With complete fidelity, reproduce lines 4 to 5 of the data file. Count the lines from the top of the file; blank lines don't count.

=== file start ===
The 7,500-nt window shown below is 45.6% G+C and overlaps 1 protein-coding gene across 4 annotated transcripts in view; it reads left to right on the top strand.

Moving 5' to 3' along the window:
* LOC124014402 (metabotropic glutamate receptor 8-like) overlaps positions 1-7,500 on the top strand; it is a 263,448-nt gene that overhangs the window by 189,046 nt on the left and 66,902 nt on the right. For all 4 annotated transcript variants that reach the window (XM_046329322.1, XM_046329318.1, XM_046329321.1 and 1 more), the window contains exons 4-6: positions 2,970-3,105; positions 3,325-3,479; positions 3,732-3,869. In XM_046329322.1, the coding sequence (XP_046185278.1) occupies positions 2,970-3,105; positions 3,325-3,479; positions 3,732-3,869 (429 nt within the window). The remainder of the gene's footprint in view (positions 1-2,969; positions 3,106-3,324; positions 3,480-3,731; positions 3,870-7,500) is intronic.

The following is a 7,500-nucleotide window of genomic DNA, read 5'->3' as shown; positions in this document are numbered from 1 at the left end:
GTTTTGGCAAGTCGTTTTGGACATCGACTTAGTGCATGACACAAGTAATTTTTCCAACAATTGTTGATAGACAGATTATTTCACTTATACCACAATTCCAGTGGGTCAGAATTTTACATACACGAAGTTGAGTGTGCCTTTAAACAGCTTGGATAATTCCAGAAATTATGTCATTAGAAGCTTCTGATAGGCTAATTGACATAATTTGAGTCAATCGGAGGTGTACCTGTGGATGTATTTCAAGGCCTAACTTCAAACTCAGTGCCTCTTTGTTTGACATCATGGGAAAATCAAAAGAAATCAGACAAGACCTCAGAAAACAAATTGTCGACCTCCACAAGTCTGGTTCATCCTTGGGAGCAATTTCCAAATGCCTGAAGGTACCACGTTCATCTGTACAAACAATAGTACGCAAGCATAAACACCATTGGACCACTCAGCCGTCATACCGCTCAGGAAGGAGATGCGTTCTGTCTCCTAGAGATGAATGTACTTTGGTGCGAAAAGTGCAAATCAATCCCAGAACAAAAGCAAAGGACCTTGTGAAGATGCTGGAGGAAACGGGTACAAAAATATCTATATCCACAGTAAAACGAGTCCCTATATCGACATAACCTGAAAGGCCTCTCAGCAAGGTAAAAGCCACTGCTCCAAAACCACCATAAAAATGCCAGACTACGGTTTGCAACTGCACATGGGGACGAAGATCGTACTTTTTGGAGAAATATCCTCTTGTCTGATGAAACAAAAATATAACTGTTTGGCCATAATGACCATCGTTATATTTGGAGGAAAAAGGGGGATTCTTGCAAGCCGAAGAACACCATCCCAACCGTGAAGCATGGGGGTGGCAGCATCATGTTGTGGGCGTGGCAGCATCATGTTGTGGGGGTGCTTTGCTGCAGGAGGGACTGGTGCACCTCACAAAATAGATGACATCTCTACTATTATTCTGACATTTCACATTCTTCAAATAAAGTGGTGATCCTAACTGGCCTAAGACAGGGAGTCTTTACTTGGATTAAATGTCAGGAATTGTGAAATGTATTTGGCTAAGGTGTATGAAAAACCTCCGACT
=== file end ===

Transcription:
The following is a 7,500-nucleotide window of genomic DNA, read 5'->3' as shown; positions in this document are numbered from 1 at the left end:
GTTTTGGCAAGTCGTTTTGGACATCGACTTAGTGCATGACACAAGTAATTTTTCCAACAATTGTTGATAGACAGATTATTTCACTTATACCACAATTCCAGTGGGTCAGAATTTTACATACACGAAGTTGAGTGTGCCTTTAAACAGCTTGGATAATTCCAGAAATTATGTCATTAGAAGCTTCTGATAGGCTAATTGACATAATTTGAGTCAATCGGAGGTGTACCTGTGGATGTATTTCAAGGCCTAACTTCAAACTCAGTGCCTCTTTGTTTGACATCATGGGAAAATCAAAAGAAATCAGACAAGACCTCAGAAAACAAATTGTCGACCTCCACAAGTCTGGTTCATCCTTGGGAGCAATTTCCAAATGCCTGAAGGTACCACGTTCATCTGTACAAACAATAGTACGCAAGCATAAACACCATTGGACCACTCAGCCGTCATACCGCTCAGGAAGGAGATGCGTTCTGTCTCCTAGAGATGAATGTACTTTGGTGCGAAAAGTGCAAATCAATCCCAGAACAAAAGCAAAGGACCTTGTGAAGATGCTGGAGGAAACGGGTACAAAAATATCTATATCCACAGTAAAACGAGTCCCTATATCGACATAACCTGAAAGGCCTCTCAGCAAGGTAAAAGCCACTGCTCCAAAACCACCATAAAAATGCCAGACTACGGTTTGCAACTGCACATGGGGACGAAGATCGTACTTTTTGGAGAAATATCCTCTTGTCTGATGAAACAAAAATATAACTGTTTGGCCATAATGACCATCGTTATATTTGGAGGAAAAAGGGGGATTCTTGCAAGCCGAAGAACACCATCCCAACCGTGAAGCATGGGGGTGGCAGCATCATGTTGTGGGCGTGGCAGCATCATGTTGTGGGGGTGCTTTGCTGCAGGAGGGACTGGTGCACCTCACAAAATAGATGACATCTCTACTATTATTCTGACATTTCACATTCTTCAAATAAAGTGGTGATCCTAACTGGCCTAAGACAGGGAGTCTTTACTTGGATTAAATGTCAGGAATTGTGAAATGTATTTGGCTAAGGTGTATGAAAAACCTCCGACT